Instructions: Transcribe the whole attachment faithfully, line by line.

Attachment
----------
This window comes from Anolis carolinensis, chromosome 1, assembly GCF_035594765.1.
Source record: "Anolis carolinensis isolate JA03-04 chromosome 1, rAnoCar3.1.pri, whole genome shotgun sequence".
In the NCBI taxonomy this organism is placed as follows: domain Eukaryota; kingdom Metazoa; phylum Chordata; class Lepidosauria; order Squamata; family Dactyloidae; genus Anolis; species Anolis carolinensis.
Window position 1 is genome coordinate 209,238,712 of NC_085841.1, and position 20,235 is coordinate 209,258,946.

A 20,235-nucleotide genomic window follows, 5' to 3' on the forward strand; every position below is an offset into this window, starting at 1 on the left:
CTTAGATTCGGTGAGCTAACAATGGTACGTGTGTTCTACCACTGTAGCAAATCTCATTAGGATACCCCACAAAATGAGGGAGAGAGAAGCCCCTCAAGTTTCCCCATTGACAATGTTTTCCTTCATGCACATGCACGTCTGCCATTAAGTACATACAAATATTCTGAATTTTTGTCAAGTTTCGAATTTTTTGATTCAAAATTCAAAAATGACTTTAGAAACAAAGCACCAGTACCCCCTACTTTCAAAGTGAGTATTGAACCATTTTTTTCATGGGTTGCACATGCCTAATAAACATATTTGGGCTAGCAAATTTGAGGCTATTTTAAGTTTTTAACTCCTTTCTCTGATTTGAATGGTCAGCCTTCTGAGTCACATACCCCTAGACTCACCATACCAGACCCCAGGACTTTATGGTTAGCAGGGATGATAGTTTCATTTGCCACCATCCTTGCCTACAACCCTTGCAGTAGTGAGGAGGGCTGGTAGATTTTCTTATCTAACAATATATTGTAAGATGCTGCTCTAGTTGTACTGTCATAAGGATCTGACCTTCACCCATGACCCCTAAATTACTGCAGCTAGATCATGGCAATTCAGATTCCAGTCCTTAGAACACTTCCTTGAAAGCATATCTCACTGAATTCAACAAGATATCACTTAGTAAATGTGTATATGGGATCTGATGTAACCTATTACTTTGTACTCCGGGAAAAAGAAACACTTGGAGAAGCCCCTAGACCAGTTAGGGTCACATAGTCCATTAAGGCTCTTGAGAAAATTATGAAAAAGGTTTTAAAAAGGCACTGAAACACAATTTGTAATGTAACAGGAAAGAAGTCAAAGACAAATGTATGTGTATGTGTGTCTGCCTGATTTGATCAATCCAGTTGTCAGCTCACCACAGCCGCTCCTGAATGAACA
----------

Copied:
This window comes from Anolis carolinensis, chromosome 1, assembly GCF_035594765.1.
Source record: "Anolis carolinensis isolate JA03-04 chromosome 1, rAnoCar3.1.pri, whole genome shotgun sequence".
In the NCBI taxonomy this organism is placed as follows: domain Eukaryota; kingdom Metazoa; phylum Chordata; class Lepidosauria; order Squamata; family Dactyloidae; genus Anolis; species Anolis carolinensis.
Window position 1 is genome coordinate 209,238,712 of NC_085841.1, and position 20,235 is coordinate 209,258,946.

A 20,235-nucleotide genomic window follows, 5' to 3' on the forward strand; every position below is an offset into this window, starting at 1 on the left:
CTTAGATTCGGTGAGCTAACAATGGTACGTGTGTTCTACCACTGTAGCAAATCTCATTAGGATACCCCACAAAATGAGGGAGAGAGAAGCCCCTCAAGTTTCCCCATTGACAATGTTTTCCTTCATGCACATGCACGTCTGCCATTAAGTACATACAAATATTCTGAATTTTTGTCAAGTTTCGAATTTTTTGATTCAAAATTCAAAAATGACTTTAGAAACAAAGCACCAGTACCCCCTACTTTCAAAGTGAGTATTGAACCATTTTTTTCATGGGTTGCACATGCCTAATAAACATATTTGGGCTAGCAAATTTGAGGCTATTTTAAGTTTTTAACTCCTTTCTCTGATTTGAATGGTCAGCCTTCTGAGTCACATACCCCTAGACTCACCATACCAGACCCCAGGACTTTATGGTTAGCAGGGATGATAGTTTCATTTGCCACCATCCTTGCCTACAACCCTTGCAGTAGTGAGGAGGGCTGGTAGATTTTCTTATCTAACAATATATTGTAAGATGCTGCTCTAGTTGTACTGTCATAAGGATCTGACCTTCACCCATGACCCCTAAATTACTGCAGCTAGATCATGGCAATTCAGATTCCAGTCCTTAGAACACTTCCTTGAAAGCATATCTCACTGAATTCAACAAGATATCACTTAGTAAATGTGTATATGGGATCTGATGTAACCTATTACTTTGTACTCCGGGAAAAAGAAACACTTGGAGAAGCCCCTAGACCAGTTAGGGTCACATAGTCCATTAAGGCTCTTGAGAAAATTATGAAAAAGGTTTTAAAAAGGCACTGAAACACAATTTGTAATGTAACAGGAAAGAAGTCAAAGACAAATGTATGTGTATGTGTGTCTGCCTGATTTGATCAATCCAGTTGTCAGCTCACCACAGCCGCTCCTGAATGAACA